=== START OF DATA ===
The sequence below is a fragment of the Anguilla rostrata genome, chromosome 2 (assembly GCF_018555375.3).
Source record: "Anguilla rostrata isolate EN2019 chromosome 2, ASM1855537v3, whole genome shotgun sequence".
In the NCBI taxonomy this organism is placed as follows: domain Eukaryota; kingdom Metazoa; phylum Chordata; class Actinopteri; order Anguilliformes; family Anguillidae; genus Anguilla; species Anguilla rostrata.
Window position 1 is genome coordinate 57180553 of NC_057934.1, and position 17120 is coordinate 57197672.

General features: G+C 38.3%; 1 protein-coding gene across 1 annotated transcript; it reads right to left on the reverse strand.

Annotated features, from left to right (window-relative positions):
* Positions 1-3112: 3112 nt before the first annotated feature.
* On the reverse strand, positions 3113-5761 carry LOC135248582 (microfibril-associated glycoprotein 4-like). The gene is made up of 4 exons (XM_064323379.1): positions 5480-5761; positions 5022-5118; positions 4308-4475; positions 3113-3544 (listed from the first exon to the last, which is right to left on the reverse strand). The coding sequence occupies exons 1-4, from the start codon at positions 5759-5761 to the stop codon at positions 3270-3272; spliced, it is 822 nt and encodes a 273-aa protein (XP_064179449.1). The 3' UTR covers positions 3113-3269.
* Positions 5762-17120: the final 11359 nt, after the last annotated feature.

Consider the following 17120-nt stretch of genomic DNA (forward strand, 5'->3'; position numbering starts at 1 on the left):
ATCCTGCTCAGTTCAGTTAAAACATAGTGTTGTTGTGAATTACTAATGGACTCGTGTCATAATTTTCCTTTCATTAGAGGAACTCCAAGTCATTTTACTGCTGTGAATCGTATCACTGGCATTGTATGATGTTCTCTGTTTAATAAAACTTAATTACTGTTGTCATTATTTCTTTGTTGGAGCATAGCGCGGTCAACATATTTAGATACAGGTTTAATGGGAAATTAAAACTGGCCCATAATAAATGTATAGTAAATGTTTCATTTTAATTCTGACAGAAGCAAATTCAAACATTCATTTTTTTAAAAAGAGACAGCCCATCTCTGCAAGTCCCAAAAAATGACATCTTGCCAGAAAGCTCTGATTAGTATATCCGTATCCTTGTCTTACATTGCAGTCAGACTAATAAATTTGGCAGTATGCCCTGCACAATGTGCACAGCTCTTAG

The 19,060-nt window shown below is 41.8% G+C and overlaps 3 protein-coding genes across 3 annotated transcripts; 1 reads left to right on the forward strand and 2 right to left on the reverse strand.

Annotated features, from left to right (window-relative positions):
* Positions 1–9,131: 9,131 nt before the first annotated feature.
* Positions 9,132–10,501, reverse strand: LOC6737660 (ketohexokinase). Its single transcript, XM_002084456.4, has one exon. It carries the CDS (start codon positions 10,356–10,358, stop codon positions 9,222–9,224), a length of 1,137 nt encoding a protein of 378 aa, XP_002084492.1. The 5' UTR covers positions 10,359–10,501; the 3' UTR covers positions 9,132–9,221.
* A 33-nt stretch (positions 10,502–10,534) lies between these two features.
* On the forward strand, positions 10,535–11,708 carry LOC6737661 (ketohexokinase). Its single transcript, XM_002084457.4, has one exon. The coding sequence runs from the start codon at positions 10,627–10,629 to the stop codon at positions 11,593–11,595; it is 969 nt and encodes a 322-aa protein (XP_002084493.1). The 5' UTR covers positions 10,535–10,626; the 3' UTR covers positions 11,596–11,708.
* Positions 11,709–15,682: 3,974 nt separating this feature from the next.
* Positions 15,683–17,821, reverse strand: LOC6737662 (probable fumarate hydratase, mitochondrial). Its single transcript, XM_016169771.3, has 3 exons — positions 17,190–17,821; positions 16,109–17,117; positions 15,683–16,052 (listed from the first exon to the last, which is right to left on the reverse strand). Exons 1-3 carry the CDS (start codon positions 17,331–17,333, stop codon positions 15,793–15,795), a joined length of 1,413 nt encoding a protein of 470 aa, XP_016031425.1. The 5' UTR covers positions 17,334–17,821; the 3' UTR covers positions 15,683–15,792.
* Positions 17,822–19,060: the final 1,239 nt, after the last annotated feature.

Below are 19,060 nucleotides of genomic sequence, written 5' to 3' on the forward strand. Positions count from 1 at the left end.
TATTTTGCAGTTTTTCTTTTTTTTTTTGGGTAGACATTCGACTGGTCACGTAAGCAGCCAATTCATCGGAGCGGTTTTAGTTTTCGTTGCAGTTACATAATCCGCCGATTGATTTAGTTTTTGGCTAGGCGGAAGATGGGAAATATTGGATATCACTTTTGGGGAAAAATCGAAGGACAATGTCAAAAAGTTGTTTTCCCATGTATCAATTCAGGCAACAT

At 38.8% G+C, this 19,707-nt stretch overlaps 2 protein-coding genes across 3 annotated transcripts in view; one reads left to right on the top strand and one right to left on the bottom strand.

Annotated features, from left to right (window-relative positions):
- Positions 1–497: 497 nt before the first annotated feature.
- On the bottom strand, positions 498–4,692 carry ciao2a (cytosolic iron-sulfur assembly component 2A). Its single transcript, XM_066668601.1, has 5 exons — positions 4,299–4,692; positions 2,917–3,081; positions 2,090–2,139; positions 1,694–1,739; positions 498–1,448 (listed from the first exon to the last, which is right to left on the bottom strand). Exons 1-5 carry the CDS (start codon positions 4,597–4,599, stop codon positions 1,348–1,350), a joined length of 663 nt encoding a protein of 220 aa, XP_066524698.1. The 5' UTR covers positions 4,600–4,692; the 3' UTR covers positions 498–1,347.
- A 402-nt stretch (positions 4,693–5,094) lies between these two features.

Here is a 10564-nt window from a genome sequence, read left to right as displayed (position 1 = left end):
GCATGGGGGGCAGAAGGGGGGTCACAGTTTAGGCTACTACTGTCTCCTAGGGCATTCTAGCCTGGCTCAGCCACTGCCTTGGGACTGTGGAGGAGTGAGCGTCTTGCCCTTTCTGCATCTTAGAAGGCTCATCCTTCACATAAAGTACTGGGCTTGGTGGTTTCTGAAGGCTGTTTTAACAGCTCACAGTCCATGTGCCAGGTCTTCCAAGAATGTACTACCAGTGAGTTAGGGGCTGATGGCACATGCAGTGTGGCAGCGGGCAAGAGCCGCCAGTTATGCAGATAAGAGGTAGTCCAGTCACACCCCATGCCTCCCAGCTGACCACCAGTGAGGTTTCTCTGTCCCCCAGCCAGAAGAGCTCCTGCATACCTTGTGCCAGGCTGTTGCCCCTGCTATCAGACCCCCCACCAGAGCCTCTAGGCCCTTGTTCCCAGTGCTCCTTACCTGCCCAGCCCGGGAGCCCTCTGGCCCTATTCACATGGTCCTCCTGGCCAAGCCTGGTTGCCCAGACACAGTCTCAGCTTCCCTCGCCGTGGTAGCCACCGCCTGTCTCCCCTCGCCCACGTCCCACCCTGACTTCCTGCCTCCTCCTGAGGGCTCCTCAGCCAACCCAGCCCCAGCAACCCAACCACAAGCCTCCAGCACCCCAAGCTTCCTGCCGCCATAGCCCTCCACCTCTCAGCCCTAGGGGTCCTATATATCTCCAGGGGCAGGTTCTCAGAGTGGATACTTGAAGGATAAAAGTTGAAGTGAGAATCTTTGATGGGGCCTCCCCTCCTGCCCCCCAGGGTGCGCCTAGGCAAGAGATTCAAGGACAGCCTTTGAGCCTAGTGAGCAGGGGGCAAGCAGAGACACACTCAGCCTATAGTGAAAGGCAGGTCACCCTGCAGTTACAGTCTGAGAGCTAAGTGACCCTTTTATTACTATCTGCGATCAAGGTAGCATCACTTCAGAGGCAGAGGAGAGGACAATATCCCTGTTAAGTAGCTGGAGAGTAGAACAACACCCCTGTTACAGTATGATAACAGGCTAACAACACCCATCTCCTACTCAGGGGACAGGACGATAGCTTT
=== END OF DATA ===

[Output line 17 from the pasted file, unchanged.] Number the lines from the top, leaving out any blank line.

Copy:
* On the forward strand, positions 10,535–11,708 carry LOC6737661 (ketohexokinase). Its single transcript, XM_002084457.4, has one exon. The coding sequence runs from the start codon at positions 10,627–10,629 to the stop codon at positions 11,593–11,595; it is 969 nt and encodes a 322-aa protein (XP_002084493.1). The 5' UTR covers positions 10,535–10,626; the 3' UTR covers positions 11,596–11,708.